Carson: Gay rights aren't the same as civil rights

Washington (CNN)Ben Carson said Wednesday night that he was "irritated" by the comparison between the fight for same-sex marriage rights and the Civil Rights Movement because there's no overt segregation against gays.

Speaking on Fox News' "Special Report", Carson elaborated on his remarks on CNN in March that he believes being gay is a choice because people "go into prison straight -- and when they come out, they're gay."
The GOP presidential contender told host Brett Baier that he "shouldn't have allowed my emotions" into the conversation, but was reacting to CNN host Chris Cuomo's line of questioning on the issue.
    "I was a little bit irritated that he was equating the whole [gay marriage] issue with the Civil Rights movement. Because, quite frankly, I didn't remember any times when there were signs up that says, you know, 'everybody else here and gay people have to drink at this fountain,'" he said.
    Why Ben Carson's campaign is different
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      Why Ben Carson's campaign is different


    Why Ben Carson's campaign is different 02:09
    "I was a little irritated, but I shouldn't have allowed that to enter into the discussion," Carson said.
    During his March interview on "New Day," Cuomo had pressed Carson on his assertion that the marriage issue should be left up to the states to decide, drawing a comparison to segregation against blacks.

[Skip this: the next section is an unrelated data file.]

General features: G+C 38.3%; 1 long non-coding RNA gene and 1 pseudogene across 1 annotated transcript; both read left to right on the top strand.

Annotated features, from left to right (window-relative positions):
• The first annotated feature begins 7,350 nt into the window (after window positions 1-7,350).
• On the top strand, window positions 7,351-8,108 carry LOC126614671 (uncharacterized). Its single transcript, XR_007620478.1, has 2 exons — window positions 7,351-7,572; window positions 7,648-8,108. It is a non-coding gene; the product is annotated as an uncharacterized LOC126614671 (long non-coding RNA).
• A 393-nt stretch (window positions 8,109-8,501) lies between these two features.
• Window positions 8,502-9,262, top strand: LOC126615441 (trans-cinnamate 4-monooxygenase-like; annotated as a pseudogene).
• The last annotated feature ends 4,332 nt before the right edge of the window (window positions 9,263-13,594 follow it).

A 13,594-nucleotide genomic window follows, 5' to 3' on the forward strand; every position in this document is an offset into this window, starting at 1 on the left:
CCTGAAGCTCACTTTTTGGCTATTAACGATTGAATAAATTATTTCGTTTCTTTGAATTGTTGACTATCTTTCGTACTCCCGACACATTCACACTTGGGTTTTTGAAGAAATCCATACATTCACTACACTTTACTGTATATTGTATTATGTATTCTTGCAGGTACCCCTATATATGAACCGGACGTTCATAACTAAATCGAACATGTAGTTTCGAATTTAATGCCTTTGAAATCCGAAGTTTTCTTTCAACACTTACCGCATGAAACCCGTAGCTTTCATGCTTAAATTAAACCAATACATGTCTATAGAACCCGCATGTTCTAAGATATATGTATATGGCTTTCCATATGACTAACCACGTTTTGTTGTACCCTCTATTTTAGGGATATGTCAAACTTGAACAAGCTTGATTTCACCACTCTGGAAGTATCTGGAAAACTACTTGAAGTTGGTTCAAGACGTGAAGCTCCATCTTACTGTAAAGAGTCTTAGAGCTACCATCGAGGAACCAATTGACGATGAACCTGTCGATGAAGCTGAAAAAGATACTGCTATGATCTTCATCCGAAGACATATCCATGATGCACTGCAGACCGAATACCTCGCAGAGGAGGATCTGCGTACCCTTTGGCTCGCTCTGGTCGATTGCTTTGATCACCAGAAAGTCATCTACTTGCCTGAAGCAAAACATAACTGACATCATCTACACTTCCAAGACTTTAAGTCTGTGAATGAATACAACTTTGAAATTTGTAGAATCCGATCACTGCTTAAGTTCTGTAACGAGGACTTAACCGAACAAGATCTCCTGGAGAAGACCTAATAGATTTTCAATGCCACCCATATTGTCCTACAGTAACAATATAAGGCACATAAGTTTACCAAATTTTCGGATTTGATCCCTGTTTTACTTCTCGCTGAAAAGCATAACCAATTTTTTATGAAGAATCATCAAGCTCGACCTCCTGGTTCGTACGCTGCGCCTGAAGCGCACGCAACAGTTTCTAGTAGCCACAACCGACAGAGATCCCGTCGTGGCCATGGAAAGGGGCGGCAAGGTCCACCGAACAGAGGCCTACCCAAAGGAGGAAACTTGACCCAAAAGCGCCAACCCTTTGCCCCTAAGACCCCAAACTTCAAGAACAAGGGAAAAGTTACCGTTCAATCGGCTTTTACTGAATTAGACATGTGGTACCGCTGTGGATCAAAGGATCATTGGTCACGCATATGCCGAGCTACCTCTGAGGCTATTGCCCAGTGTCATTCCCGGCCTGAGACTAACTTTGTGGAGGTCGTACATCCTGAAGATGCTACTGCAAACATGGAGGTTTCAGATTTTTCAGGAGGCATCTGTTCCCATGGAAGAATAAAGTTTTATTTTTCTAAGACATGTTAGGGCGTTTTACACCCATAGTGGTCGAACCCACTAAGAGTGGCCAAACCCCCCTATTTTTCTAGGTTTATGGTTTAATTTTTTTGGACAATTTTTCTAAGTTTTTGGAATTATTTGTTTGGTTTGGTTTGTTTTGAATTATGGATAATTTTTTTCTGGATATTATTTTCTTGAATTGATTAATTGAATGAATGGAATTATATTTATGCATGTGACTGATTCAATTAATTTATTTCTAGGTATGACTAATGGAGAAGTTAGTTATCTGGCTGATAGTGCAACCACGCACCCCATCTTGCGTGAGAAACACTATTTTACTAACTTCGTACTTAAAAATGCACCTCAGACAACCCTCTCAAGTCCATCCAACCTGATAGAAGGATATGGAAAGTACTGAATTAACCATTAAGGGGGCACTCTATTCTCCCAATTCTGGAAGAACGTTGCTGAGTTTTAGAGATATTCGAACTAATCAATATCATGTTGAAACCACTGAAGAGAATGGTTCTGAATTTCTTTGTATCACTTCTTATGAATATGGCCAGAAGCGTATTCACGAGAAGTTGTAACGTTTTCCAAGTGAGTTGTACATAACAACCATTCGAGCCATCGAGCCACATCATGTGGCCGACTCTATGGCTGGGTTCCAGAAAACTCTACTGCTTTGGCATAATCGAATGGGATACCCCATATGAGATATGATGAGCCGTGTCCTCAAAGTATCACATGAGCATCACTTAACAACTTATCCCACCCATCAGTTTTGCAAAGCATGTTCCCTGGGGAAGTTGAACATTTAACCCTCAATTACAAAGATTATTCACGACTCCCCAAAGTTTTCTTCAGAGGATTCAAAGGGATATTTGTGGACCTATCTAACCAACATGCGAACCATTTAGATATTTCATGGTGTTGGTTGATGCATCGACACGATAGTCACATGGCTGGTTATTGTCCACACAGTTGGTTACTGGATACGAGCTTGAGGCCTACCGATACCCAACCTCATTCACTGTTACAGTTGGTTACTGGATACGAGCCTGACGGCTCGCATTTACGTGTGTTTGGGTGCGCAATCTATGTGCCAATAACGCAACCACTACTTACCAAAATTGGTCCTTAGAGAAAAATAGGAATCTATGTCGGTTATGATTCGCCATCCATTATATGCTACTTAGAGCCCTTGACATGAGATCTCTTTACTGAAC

"What if people of a state vote for a law, 100 to zero, that winds up infringing on the rights of a minority -- like happened very often with slavery? Like many would argue is happening now with people who are gay?" Cuomo asked.
    Carson replied that "the Constitution was followed and we corrected those things" in the case of segregation against blacks, but suggested the case with gay marriage was different because being gay is a choice. His subsequent line of reasoning -- that it's a choice because some people come out of prison gay -- sparked a firestorm of criticism and eventually Carson apologized for the comments, admitting his words were "hurtful and divisive."
    But on Wednesday night, Carson expressed satisfaction with how the controversy played out.
    "They saw that as the opportunity to finally knock this guy out -- and they thought that they had done it. Stick a fork in him, he's gone. They were jubilant," he said of critics. "And now they're saying, I can't believe this guy's still here, are you kidding me?"
    Carson came in seventh place in a late May CNN/ORC survey of the GOP presidential field, taking 7% support.